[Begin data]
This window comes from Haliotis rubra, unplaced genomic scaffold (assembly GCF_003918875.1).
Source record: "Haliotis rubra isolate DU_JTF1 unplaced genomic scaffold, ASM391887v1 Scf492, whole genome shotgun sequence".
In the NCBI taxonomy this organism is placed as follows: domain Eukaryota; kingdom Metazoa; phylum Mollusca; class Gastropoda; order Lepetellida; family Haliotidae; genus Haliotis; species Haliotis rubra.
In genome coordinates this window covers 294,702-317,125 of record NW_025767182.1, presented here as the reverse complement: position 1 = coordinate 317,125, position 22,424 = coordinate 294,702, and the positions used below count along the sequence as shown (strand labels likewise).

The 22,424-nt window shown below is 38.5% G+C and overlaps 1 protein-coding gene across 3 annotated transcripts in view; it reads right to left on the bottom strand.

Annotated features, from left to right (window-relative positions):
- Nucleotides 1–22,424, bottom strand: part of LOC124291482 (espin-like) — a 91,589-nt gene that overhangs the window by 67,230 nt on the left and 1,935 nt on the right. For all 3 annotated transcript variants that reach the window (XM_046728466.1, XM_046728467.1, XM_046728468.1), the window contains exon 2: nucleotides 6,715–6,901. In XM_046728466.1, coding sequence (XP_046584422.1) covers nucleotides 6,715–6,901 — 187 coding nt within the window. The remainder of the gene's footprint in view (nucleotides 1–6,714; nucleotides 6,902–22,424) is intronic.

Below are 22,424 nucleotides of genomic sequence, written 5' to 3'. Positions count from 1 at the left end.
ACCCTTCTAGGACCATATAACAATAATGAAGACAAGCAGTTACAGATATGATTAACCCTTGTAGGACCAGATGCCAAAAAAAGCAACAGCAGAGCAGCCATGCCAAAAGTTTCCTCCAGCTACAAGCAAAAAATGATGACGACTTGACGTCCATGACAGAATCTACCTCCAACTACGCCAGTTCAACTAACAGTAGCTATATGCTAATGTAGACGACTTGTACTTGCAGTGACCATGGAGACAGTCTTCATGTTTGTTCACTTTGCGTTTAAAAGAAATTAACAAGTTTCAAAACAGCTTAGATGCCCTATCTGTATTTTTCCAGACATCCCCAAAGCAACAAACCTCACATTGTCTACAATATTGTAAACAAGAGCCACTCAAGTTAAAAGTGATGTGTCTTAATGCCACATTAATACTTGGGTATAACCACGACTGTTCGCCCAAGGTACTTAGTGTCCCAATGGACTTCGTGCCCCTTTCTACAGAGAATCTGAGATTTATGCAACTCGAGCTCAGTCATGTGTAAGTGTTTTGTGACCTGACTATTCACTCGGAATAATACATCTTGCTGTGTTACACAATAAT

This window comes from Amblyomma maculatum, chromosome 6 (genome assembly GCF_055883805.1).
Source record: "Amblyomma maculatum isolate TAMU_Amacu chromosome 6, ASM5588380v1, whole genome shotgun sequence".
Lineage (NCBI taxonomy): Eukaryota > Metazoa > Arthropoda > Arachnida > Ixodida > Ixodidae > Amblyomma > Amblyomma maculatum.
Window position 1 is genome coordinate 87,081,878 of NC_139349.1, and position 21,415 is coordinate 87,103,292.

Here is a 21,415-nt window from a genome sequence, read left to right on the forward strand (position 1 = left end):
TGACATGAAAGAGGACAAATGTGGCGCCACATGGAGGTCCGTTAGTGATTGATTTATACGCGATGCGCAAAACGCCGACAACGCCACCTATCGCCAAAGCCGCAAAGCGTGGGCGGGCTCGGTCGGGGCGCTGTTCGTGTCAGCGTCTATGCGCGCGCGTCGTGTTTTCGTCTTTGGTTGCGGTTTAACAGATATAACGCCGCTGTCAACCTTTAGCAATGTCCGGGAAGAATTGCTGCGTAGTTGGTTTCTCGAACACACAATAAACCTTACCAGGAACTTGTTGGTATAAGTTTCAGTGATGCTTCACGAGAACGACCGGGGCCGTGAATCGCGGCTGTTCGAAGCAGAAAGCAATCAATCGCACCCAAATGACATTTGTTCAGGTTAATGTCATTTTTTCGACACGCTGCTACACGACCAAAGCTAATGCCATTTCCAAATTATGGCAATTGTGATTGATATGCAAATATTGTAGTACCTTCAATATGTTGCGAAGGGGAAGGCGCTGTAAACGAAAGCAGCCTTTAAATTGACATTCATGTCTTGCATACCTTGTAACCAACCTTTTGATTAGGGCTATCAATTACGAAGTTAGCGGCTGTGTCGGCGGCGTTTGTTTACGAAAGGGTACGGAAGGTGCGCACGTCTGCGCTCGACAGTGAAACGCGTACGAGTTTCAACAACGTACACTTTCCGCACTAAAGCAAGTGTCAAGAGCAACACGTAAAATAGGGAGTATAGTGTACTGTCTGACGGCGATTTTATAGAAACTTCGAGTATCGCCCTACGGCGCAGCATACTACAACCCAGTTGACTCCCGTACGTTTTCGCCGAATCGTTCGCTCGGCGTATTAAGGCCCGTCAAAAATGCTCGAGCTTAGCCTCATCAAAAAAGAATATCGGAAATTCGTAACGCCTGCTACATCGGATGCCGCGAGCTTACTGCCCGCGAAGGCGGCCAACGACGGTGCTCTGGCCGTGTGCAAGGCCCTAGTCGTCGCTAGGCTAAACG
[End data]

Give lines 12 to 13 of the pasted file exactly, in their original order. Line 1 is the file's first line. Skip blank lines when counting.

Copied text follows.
Lineage (NCBI taxonomy): Eukaryota > Metazoa > Arthropoda > Arachnida > Ixodida > Ixodidae > Amblyomma > Amblyomma maculatum.
Window position 1 is genome coordinate 87,081,878 of NC_139349.1, and position 21,415 is coordinate 87,103,292.